Across the globe, 100% Kona Coffee is renowned for its superior quality and flavor, and we are proud to serve our guests the 100% Kona Coffee grown here on Holualoa Inn Estate. Connoisseurs and casual drinkers alike agree that it is hard to enjoy any other coffee once you have tried 100% Kona. But what is it exactly about Hawaii Island’s west side that creates such a delicious brew, and how do Kona’s coffee farmers go about producing the world’s best coffee?
Kona: The Ideal Coffee Climate
Coffee plants are hardy, but they grow best in tropical climates with bright sun, ample cloud cover, and regular (but not torrential) rain. Across the Kona coffee belt, morning sun, afternoon clouds, and mild daily showers create the perfect growing conditions for coffee, and Mauna Kea and Mauna Loa protect the trees from Big Island’s trade winds.
The ideal elevation for coffee propagation is 500-2,300 feet above sea level. Located at the sweet spot elevation of 1,400 feet on the rich slopes of Mount Hualalai, Holualoa Inn Estate features rocky, volcanic soil that provides our coffee crop with essential nutrients and facilitates drainage. To ensure optimal growth, we plant our coffee trees along the natural contours of the land in the Old-Kona fashion beneath the sprawling canopies of our avocado and mango trees, which provide additional shade.
Processing Kona Coffee
Kona’s climate may be ideal for growing coffee, but the harvesting and roasting process can make or break the quality of the final brew. Most forms of coffee processing involve fermentation, drying, and roasting. We ferment our beans in water-filled fermentation tanks, air-drying and hulling the beans before roasting and air-cooling. For quality control, we hand-pick and process only the ripest cherries, roasting the fermented beans in small batches and reviewing for imperfections prior to bagging.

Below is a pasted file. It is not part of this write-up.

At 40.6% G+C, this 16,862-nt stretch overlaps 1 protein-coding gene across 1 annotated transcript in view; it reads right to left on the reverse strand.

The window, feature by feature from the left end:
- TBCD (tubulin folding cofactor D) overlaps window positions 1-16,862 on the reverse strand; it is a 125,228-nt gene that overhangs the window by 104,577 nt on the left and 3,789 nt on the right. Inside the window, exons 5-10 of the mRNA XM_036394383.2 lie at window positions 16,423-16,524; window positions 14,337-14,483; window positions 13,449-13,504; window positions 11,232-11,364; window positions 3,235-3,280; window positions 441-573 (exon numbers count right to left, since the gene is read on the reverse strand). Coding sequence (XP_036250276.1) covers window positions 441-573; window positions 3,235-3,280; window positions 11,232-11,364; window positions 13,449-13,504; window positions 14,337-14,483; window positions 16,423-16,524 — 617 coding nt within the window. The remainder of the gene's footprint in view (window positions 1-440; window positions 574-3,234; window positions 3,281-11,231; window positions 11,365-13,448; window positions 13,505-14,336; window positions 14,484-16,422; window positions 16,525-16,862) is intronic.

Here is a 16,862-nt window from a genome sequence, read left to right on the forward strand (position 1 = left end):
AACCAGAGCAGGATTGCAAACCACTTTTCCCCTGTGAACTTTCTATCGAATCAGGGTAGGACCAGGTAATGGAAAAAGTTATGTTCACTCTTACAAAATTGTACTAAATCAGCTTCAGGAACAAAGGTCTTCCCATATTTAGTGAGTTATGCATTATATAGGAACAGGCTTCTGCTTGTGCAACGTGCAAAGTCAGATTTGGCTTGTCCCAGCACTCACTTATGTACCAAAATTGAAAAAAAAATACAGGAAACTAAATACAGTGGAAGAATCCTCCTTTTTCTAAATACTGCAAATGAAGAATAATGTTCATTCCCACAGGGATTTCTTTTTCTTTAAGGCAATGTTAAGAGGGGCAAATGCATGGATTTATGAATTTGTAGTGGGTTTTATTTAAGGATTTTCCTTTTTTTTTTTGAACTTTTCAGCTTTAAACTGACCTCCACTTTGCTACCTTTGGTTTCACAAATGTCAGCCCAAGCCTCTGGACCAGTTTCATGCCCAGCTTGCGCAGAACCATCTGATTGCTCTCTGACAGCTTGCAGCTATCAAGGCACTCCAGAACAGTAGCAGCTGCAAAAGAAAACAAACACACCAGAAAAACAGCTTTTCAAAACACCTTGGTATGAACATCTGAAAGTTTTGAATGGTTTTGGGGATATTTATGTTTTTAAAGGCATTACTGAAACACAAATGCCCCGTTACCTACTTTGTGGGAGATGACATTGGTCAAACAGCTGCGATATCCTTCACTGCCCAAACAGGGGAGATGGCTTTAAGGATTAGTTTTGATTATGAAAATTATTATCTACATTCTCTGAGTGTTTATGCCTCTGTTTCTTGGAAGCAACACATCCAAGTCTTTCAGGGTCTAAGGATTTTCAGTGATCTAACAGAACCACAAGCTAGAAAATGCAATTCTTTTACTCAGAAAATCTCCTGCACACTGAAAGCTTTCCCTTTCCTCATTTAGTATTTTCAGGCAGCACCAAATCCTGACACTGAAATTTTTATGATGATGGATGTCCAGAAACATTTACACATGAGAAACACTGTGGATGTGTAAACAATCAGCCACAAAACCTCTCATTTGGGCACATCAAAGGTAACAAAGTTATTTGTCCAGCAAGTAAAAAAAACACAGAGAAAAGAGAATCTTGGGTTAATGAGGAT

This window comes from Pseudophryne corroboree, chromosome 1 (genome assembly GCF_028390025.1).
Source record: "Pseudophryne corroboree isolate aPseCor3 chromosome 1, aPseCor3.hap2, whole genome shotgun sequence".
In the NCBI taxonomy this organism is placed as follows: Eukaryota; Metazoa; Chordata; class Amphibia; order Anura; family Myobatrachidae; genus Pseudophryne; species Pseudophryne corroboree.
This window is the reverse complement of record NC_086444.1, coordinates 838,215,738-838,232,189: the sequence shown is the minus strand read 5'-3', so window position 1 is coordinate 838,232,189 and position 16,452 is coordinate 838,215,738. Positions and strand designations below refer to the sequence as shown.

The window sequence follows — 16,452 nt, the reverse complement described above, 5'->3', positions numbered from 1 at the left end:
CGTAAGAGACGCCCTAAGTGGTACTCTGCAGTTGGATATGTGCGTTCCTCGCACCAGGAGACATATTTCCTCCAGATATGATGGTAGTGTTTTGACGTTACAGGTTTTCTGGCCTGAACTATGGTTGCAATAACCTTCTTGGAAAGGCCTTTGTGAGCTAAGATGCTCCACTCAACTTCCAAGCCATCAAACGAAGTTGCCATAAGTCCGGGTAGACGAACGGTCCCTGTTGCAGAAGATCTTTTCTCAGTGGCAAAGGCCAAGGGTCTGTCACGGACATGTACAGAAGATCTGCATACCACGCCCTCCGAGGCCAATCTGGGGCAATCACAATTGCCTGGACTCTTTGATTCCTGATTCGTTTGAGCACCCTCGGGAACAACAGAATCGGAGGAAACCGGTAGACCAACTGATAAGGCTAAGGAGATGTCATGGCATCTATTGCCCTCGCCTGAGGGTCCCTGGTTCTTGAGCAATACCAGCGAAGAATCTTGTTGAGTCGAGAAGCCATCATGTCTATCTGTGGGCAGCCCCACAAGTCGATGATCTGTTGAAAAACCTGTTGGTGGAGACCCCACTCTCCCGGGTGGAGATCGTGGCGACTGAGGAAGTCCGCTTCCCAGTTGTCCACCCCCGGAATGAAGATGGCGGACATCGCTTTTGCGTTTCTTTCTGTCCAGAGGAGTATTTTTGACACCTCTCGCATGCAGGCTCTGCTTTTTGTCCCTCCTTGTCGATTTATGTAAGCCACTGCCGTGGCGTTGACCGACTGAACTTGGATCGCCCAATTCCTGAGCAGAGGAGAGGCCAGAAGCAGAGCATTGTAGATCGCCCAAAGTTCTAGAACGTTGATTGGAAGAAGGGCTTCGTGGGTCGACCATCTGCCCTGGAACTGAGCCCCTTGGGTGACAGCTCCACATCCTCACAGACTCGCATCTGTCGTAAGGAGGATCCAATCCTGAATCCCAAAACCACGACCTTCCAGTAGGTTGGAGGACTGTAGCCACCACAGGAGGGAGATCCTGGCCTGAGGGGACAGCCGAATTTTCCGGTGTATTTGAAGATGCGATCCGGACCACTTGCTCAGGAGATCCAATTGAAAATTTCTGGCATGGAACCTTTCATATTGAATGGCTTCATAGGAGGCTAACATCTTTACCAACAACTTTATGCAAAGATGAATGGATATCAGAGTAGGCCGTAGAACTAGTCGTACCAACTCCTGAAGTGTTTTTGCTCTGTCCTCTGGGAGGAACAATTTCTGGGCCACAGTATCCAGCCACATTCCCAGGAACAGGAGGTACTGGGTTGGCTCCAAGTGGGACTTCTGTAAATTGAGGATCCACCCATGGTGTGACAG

The Origins of Kona Coffee
Though the coffee plant thrives in the rich volcanic soil of the Kona coffee belt, coffee is not native to Hawaii. Coffee was initially propagated in Hawaii as an ornamental. The first commercial coffee grown in Hawaii was imported from Brazil, but it is an Arabica variety first imported from Guatemala in 1892 that comprises the majority of Kona coffee today.
Though coffee growing was once a large plantation industry, the 1899 crash of the international coffee market compelled large growers to lease their plantation land to families. These family-owned operations prevailed, and a great deal of Kona coffee is still grown on small farms like ours.
Looking to Buy Kona Coffee?
Hawaiia is, at present, the only large coffee producer in the United States. As such, it is essentially an inherently fair-trade product, for coffee pickers in Hawaii, unlike their counterparts in other regions of the world, are paid US wages. Though several small farms, including Holualoa Inn Estate, sell coffee produced exclusively on their respective properties, many instead sell their coffee to larger companies that source coffee throughout the Kona belt. Thus, purchasing any 100% Kona coffee is an excellent way to support small, American-owned businesses in Hawaii.
If you are looking to support small farms, it is critical to pay attention to the label. Hawaii State law permits companies to market coffee as a “Kona blend” so long as it contains at least 10% Kona coffee. The law allows companies to use the Kona label for low-quality, high-profit coffee that competes with small farmers producing pure, 100% Kona Coffee. Support small businesses and opt for maximum quality by always choosing 100% Kona.